Lenders say new federal rules that stress a cookie-cutter approach to who qualifies for a mortgage are about to make it more difficult and time-consuming for many home buyers to get financing.
The rules, which take effect in January, are intended to ensure borrowers can repay their loans.
Certainly nobody wants a repeat of the mortgage lending excesses and irresponsibility that led to the financial crisis five years ago, bankers say. But they contend the standardized rules issued as part of Congress’ financial reform package are an overreaction that will make it tough for some loan-worthy consumers to get a mortgage – perhaps enough of them to affect the housing market recovery.
“This is going to really affect consumers,” said Thomas J. Pamperin, chief executive of Premier Community Bank in Marion, Wis., and chairman of the Wisconsin Bankers Association. “This is going to be a big deal.”
An industry analyst, however, says lenders’ fears about the new rules are overblown. While dealing with the rules probably will cause some delays in the mortgage application process until the industry gets used to the new ways, creditworthy people will be able to obtain mortgages, said Polyana da Costa, senior mortgage analyst for the personal finance firm Bankrate.com.
“I don’t think it’s as bad as many lenders make it sound,” she said.
One key concern of bankers is what the federal Consumer Financial Protection Bureau is calling a “qualified mortgage.” Under a rule that takes effect Jan. 10, a borrower’s debt expenses must be no more than 43 percent of total gross income to be eligible as a qualified mortgage. A qualified mortgage has the bureau’s “safe harbor” protection, meaning a lender is protected from lawsuits by homeowners who claim their foreclosure resulted from flawed underwriting.
The new rules say mortgages that exceed the 43 percent debt-to-income cap won’t have the stamp of approval by the Consumer Financial Protection Bureau and wouldn’t have the same legal shield if the loan ever went bad.
Mortgages underwritten to the standards of Fannie Mae and Freddie Mac and other federal agencies also will be considered qualified mortgages.
Bankers argue that a one-size-fits-all standard takes away their discretion regarding who is a good loan candidate and puts them at greater legal risk if they issue a mortgage to a consumer with a higher debt-to-income ratio than the government has deemed appropriate.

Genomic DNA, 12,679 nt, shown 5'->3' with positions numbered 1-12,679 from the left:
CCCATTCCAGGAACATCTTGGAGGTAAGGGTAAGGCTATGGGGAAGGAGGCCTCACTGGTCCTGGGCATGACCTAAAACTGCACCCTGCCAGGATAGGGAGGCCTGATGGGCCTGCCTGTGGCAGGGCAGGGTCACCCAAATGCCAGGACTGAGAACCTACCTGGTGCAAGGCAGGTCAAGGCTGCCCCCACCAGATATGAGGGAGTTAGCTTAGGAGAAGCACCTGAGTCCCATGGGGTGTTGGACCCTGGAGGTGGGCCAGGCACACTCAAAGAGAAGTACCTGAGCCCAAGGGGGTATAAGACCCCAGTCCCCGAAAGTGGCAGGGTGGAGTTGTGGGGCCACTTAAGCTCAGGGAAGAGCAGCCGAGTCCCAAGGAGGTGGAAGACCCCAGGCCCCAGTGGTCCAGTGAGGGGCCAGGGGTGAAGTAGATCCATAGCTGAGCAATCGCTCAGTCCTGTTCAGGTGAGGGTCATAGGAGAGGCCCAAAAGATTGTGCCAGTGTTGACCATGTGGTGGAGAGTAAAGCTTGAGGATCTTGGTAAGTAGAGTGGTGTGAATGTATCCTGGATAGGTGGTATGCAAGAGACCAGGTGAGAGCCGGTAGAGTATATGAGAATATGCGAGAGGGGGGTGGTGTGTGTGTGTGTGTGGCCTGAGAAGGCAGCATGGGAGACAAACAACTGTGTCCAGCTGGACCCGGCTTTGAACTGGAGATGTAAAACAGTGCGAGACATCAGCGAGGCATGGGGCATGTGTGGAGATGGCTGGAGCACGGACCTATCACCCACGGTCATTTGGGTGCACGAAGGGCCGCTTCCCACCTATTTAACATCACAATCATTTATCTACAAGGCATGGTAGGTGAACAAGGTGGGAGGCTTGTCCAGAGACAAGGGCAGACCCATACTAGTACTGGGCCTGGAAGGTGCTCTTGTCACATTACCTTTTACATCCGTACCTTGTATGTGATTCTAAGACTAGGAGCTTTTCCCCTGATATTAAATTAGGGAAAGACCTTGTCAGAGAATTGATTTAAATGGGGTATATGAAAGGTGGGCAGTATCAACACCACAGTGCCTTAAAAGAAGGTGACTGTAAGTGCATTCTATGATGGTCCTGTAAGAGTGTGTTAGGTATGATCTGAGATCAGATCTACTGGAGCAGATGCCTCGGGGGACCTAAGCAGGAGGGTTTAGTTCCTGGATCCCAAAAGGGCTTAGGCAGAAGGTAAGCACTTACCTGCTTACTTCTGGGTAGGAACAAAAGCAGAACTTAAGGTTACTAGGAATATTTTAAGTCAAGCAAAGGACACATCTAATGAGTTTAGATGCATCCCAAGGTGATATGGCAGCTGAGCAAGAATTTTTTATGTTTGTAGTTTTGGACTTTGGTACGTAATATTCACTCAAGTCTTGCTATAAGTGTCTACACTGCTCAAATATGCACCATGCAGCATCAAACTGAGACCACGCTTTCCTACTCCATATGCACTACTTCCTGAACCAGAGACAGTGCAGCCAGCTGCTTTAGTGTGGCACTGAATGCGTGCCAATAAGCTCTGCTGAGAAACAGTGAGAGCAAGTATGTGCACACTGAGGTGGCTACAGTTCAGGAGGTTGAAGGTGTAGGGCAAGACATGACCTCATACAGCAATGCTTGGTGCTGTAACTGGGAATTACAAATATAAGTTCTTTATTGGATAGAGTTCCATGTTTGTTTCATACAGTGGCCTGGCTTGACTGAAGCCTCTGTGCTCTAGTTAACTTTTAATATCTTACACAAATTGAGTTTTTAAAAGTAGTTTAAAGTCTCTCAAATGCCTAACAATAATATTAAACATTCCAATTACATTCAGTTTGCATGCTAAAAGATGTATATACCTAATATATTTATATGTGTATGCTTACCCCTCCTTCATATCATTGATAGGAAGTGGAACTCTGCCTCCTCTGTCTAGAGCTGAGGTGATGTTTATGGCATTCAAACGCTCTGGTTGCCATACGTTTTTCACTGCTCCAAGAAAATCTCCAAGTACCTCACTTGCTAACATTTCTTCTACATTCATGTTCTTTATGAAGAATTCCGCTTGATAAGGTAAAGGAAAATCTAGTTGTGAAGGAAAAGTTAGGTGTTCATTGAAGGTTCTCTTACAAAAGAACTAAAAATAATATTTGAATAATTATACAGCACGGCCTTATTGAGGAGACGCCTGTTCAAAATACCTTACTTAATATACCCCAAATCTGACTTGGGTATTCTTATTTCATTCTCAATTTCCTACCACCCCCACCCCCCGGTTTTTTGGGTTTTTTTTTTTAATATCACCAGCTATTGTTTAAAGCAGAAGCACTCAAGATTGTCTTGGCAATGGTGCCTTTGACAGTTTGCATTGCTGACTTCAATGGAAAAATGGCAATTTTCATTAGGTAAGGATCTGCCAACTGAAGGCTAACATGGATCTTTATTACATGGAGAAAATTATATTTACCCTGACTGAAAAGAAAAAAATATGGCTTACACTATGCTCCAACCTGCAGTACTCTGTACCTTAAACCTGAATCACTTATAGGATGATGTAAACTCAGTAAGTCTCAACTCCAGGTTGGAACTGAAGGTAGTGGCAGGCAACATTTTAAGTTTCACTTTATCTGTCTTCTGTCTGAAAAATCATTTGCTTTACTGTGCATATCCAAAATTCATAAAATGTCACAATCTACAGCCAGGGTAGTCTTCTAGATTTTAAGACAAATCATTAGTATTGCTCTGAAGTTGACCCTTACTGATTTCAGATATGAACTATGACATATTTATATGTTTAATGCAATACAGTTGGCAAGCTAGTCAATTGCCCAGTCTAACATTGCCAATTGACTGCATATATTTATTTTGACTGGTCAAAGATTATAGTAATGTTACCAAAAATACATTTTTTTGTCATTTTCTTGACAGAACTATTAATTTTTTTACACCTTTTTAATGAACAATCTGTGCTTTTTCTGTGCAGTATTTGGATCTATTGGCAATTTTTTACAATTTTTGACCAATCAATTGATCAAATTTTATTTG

Pamperin said the rules don’t take into account that banks in many smaller communities know their customers and whether they can make their monthly mortgage payments – even if their debt-to-income ratio is greater than 43 percent.
“There’s a lot of people who are self-employed. There’s a lot of people who make their living from the land in some manner. When you start talking about income … these people really know how to make a dollar go a long way,” Pamperin said. “So when there are rules that come out that say, ‘We know what people need to spend on housing,’ it’s difficult for these people to understand that somebody in Washington is making the decision as to who’s going to qualify for a mortgage.”
The financial condition of borrowers will receive more scrutiny as lenders attempt to make sure debts and income are what borrowers say they are, bankers say. That’s likely to slow the process of obtaining a mortgage.
“Right now we’re turning over boulders in someone’s history,” said Michael Kellman, senior vice president for consumer credit sales at Brookfield, Wis.-based North Shore Bank. “Now we’re going to be turning over every pebble.”
Lenders aren’t required to comply with the 43 percent debt-to-income standard. But they note that in addition to forfeiting the Consumer Financial Protection Bureau’s legal shield, making loans outside the new rules probably would subject them to more analysis from bank regulators during exams. If nonqualified mortgages are judged riskier by examiners, banks could have to put more money into reserves to cover potential bad debt – a move that cuts directly into a bank’s bottom line.
Under the new rules, qualified mortgages – called QM in the industry – can’t be interest-only loans or have balloon payments, can’t have a term longer than 30 years, and can’t have points and fees that amount to more than 3 percent.
Brian Wickert, president of Accunet Mortgage in Butler, Wis., pointed out some consequences of the rules.
“Ironically, one of the unintended consequences of the new QM rules is that it will make it difficult and in many cases impossible to provide smaller mortgages – say, in the $30,000 to $40,000 range – because of the fee limit,” Wickert said. “The irony is that the QM rules are intended to protect the ‘little guy,’ but it will prevent some borrowers with modest loan balances from getting mortgages, or at least reduce their choices.”